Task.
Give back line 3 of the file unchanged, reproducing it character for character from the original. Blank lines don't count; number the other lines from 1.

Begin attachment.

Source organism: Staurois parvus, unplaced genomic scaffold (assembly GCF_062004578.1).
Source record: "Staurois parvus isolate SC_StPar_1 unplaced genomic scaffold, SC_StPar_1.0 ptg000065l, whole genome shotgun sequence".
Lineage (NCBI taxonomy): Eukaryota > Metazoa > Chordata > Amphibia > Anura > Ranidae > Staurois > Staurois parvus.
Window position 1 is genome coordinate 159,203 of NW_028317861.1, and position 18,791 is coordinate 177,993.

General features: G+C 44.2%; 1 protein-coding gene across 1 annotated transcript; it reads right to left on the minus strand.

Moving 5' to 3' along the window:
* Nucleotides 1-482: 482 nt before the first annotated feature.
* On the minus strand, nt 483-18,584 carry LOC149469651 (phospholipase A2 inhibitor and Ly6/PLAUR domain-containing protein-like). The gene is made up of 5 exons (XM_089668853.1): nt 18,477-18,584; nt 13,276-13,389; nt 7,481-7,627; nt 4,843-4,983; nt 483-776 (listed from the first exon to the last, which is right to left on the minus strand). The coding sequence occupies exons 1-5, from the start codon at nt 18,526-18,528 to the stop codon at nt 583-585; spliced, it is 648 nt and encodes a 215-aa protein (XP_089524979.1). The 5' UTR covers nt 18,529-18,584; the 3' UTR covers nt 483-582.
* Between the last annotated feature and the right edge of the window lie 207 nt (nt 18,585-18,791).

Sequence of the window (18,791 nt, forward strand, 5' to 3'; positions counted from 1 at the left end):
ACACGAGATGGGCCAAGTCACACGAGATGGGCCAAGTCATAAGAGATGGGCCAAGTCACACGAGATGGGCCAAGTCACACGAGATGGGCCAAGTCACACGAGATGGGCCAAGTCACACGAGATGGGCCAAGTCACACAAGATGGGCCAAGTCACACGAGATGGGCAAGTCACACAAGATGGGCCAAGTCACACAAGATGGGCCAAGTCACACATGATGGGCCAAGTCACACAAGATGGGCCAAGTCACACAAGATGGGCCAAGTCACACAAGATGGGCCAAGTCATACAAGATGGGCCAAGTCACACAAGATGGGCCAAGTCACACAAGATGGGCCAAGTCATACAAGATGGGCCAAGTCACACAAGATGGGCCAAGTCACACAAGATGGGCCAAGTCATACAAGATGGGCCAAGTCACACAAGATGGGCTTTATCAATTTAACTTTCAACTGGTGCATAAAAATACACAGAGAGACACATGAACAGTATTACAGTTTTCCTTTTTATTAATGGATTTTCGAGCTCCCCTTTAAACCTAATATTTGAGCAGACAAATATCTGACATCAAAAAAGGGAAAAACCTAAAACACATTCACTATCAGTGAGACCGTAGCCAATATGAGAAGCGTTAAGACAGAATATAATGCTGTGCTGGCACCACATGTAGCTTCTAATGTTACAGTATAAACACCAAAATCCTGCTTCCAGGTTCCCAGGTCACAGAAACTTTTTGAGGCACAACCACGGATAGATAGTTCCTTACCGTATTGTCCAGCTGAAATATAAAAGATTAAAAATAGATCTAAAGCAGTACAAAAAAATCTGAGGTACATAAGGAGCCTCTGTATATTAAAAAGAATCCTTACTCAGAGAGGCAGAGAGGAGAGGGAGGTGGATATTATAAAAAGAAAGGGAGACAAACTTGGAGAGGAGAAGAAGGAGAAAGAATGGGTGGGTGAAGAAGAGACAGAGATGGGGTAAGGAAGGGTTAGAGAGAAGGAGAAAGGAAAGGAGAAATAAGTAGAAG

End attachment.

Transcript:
Lineage (NCBI taxonomy): Eukaryota > Metazoa > Chordata > Amphibia > Anura > Ranidae > Staurois > Staurois parvus.